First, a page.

little reference to its existing 118 production plants scattered around the world. “Over 95% of cars sold are fossil

fuel-based [2018 data], and so virtually all production assets are optimised for internal combustion engine car production,” wrote the Stockholm Environment Institute (SEI) in a 2018 report. “To shift these lines to production of a new type of car will require the same type of investment as does every new model launch. However, the difference this time is that the changing market landscape might force the car manufacturers to invest in a new asset base before the current is outdated, leaving equipment, tools and facilities stranded. Some car manufacturers have invested in production lines that are flexible enough to handle several platforms, but many have not.” The SEI estimates that a chunk of the OEMs’ European production

base (plants and equipment) worth €65bn is exposed to “significant risk” of stranding by 2025 in a scenario where mobility models move towards EVs.

Zero-sumgame? OEMs are working to prove these estimates wrong by playing a zero- sum gamewhere they swap ICE models with EV models. Volkswagen, for example, is investing €1.2bn to repurpose its car factory in Zwickau, Germany, to switch local production to EVs. Stellantis’s production site in Tremery, France—considered one of the world’s largest diesel engines plants—has been gradually electrifying so that production of electric powertrains reaches 900,000 units by 2025, from 120,000 units in 2020. Similar transitions are taking place in dozens of other production facilities across the continent. However, EVs bring a paradigm

shift in the way vehicles are produced and assembled, which tilts the balance of this zero-sum game since not all the existing production capacity can find a use case in this transition. “There will be some stranded

assets,” says Philippe Chain, a French June/July 2021


engineer with executive-level experience in Renault, Tesla and Audi who is nowone of the leaders of Verkor, the EV battery producer he co-founded in 2020. “One reason for that is just the sheer numbers. Technically speaking, ICE manufacturing plants can be easily repurposed to build EVs. “The only thing, though, is thatEV

productionismuch lesscomplex. At themoment, ICEmanufacturing plants aremuch bigger thanEVs’. [As the industry transitions toEVs], it needssmaller plants to produce the sameamount of vehicles.Thenew capacity being built for the production of batteries will compensate for some of that, creatingnewjobs throughout the value chain.” Employees at production sites

across Europe are already feeling the chill (see page 70). The Nuremberg- based Institute forEmployment Research (IAB) estimated in 2019 that the electrification of powertrain would result in the German vehicle construction industry losing 83,000 jobs by 2035. Thesemay well be conservative estimates as they assume a share of 23% in electric cars by 2035. Following the pandemic, “our updated forecast predicts that by 2026 electrified vehicles will account for more than half of light vehicles sold globally”, the Boston Consulting Group wrote in April. Going fully electric for new cars and vans by 2035may be even feasible in all EU countries, Bloomberg NEF wrote in May.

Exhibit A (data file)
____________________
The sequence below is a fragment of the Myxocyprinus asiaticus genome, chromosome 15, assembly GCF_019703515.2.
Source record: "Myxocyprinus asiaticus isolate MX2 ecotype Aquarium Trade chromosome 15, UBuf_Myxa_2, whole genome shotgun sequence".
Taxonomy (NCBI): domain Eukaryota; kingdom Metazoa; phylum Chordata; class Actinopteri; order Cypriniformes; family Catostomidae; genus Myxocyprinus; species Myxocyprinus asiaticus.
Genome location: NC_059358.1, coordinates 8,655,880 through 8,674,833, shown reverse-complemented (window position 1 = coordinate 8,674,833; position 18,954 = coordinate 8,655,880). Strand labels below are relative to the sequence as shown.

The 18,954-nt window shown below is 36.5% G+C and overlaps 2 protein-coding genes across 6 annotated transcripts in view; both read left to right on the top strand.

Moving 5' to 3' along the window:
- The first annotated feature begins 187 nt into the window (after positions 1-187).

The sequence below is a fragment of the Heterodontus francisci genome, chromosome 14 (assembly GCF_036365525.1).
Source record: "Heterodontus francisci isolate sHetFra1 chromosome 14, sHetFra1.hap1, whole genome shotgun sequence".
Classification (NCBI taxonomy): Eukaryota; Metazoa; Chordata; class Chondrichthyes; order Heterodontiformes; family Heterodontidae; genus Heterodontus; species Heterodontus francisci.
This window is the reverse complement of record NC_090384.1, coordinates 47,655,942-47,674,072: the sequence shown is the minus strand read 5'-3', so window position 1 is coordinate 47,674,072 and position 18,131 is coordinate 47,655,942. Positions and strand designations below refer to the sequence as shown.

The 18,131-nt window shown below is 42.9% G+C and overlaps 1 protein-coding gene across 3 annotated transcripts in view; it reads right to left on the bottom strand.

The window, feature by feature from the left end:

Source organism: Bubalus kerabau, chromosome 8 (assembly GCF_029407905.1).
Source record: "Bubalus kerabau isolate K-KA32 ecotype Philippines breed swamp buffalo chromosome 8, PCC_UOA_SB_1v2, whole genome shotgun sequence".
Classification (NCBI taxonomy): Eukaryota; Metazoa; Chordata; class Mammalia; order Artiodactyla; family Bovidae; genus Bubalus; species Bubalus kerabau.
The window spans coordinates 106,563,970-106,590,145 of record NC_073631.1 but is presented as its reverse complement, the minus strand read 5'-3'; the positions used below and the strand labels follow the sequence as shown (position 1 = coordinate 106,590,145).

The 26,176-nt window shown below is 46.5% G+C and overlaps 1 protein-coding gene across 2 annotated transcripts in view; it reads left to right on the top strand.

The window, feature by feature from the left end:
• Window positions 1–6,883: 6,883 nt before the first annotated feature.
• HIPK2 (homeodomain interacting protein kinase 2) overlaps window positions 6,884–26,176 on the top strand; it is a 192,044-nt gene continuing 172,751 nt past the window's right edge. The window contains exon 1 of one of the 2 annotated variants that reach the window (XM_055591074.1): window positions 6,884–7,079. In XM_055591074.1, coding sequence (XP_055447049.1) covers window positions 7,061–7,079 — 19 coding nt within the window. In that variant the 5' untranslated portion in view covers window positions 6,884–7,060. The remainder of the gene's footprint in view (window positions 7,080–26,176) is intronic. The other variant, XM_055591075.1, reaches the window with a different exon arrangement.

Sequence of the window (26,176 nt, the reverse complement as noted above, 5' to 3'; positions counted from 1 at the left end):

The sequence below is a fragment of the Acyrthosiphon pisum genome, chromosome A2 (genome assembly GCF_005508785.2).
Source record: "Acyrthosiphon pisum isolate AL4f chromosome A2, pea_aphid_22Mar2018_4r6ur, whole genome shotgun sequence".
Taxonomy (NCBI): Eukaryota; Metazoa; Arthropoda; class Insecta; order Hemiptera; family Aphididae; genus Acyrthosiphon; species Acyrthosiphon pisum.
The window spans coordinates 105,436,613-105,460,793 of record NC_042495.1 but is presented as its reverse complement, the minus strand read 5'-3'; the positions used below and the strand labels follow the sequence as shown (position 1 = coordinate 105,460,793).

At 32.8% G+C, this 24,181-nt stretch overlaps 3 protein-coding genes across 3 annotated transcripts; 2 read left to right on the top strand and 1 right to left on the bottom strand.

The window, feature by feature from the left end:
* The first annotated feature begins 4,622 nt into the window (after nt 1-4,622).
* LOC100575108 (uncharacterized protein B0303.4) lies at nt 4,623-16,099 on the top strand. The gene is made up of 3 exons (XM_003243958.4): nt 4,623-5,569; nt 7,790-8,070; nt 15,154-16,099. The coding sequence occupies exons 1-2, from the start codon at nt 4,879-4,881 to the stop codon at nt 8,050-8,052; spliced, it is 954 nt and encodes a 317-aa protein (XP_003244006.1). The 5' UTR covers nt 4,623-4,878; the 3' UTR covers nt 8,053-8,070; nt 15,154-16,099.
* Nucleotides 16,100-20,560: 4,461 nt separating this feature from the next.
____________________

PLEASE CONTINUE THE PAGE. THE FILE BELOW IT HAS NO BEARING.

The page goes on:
Swimmingagainst the current However, these estimates are still contentious and themass deployment of EVs still hinges on numerous elements, including the availability of charging stations in urban areas. Plus, there are notable exceptions amongOEMs.

Toyota, which spearheaded the

development of hybrid vehicles and competes with Volkswagen for global market leadership, takes a more conservative view. Its presi- dent Akio Toyoda was quoted by the Wall Street Journal in December 2020 as saying that EVs are over- hyped. If the industry rushes to e-mobility, “the current business model of the car industry is going to collapse”, causing the loss of mil- lions of jobs, he said. He added that in countries like Japan, whose power generation matrix leans heavily on coal and natural gas, “the more EVs we build, the worse carbon dioxide gets”. In the same month, Philippe

Houchois, managing director at investment bank Jefferies, wrote in a research note: “All [OEMs] are currently planning to gradually transition from a world of ICE to a combination of EV powertrain without knowing (understandably) the speed of adoption or whether ICE is truly doomed. While it is a responsible approach, it maintains the industry in a zero sum-game which could turn negative if ICE margins fall faster than EVs improve§ or if the strategy further stretches out the run-way offered to emerging challengers.” The automotive industry is in

flux. Until a few years ago, uptake of EVs had been slow. Now, the success of Tesla, combined with the e-mobility initiatives favoured by policy-makers in the wake of the pandemic, has dramatically changed the dynamics. Add automation and new models of ownership into the mix, and the prospects for legacy OEMs and their wide production base hang in the balance. Some will get stranded, but others will ride a new wave of success. ■


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